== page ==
Research Discussion Paper – RDP 8101 The Effects of Seasonal Adjustment in Econometric Models


The effects of seasonal adjustment in econometric models has received little attention in the literature, despite the fact that deseasonalised data, adjusted by various means, are widely used. This paper provides a valuable insight into the relative effects of three adjustment procedures – the X-11 method, the Durbin-Wymer DSEAS method, and the seasonal dummy variable approach.

A basic problem in studying seasonality is that the true seasonal pattern is not observable. This is overcome by using an econometric model and data whose structures are completely prespecified, so that experiments can measure exactly the effects of adjustment procedures. This is the basis of the Monte Carlo method used here. The model and data chosen are such as to give the results wie applicability.

The first part of the study compares the procedures of X-11 and DSEAS in terms of their ability to deseasonalise a single economic series. It shows that the errors involved in producing a seasonally adjusted series are relatively small for both methods. If the seasonal pattern changes gradually over time, then the X-11 method gives smaller errors than DSEAS.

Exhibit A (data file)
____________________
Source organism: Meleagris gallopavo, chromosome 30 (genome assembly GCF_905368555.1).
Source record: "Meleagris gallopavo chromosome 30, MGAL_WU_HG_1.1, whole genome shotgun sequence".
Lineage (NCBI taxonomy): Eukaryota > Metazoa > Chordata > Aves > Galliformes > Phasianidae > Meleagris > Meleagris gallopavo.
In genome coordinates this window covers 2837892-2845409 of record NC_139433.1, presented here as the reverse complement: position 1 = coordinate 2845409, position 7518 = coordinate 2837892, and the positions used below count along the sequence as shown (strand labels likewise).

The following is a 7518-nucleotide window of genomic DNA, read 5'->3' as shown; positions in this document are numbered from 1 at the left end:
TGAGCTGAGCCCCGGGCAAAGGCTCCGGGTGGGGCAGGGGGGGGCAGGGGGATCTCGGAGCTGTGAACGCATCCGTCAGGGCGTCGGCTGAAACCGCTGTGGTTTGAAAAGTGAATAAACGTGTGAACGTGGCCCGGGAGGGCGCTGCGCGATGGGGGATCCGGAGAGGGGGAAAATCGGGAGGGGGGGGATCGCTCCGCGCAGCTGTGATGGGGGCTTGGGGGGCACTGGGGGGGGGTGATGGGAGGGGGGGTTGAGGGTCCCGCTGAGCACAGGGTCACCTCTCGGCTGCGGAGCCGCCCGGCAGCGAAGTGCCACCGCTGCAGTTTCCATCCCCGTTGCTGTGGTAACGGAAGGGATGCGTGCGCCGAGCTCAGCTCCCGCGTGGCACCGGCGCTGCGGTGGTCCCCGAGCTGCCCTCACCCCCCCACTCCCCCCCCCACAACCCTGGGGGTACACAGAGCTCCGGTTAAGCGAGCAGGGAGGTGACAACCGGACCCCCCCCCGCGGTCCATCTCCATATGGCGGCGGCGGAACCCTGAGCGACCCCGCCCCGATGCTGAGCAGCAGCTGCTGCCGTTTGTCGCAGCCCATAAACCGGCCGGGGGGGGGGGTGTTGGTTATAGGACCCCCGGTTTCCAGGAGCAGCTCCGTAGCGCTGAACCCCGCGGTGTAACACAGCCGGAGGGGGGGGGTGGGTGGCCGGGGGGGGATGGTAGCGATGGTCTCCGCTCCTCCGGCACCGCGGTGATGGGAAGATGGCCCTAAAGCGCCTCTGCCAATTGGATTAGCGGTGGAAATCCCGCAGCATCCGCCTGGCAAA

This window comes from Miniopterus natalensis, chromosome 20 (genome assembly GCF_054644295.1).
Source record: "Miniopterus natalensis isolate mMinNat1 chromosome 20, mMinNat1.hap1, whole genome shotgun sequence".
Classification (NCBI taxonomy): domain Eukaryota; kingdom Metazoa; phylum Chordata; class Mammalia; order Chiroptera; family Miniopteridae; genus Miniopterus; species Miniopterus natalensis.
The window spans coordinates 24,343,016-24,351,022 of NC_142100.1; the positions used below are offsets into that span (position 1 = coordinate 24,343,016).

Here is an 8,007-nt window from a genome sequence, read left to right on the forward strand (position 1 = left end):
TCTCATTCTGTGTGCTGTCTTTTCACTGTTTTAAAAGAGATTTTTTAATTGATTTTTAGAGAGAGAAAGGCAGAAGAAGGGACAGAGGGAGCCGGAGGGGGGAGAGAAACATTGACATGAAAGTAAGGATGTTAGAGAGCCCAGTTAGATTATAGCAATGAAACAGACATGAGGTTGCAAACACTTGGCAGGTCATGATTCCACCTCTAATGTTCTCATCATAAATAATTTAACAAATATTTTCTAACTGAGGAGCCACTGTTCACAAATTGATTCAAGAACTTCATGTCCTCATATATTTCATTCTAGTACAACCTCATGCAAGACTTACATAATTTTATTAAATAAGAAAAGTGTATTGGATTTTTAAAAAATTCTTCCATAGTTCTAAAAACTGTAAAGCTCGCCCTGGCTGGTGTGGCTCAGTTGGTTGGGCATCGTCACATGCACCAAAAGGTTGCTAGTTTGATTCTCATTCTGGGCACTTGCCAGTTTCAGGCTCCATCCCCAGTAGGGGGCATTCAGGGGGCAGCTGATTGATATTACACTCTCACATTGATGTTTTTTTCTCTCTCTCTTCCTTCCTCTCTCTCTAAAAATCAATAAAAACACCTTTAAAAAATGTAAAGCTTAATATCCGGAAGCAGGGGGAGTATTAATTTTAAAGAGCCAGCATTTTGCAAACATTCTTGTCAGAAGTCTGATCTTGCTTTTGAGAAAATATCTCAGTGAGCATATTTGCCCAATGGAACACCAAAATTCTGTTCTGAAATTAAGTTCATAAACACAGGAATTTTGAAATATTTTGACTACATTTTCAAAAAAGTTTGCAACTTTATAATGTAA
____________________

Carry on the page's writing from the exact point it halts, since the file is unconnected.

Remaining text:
The second aspect of the study considers the effects of adjustment on parameter estimates of an econometric model. X-11 and DSEAS both adjust data prior to their inclusion in the model. On the other hand, the dummy variable approach uses constructed seasonal variables in the equations of the model to capture the effects of seasonality. The experiments show that, for the given model, the dummy variable approach is best, while there is little difference between the use of X-11 or DSEAS.

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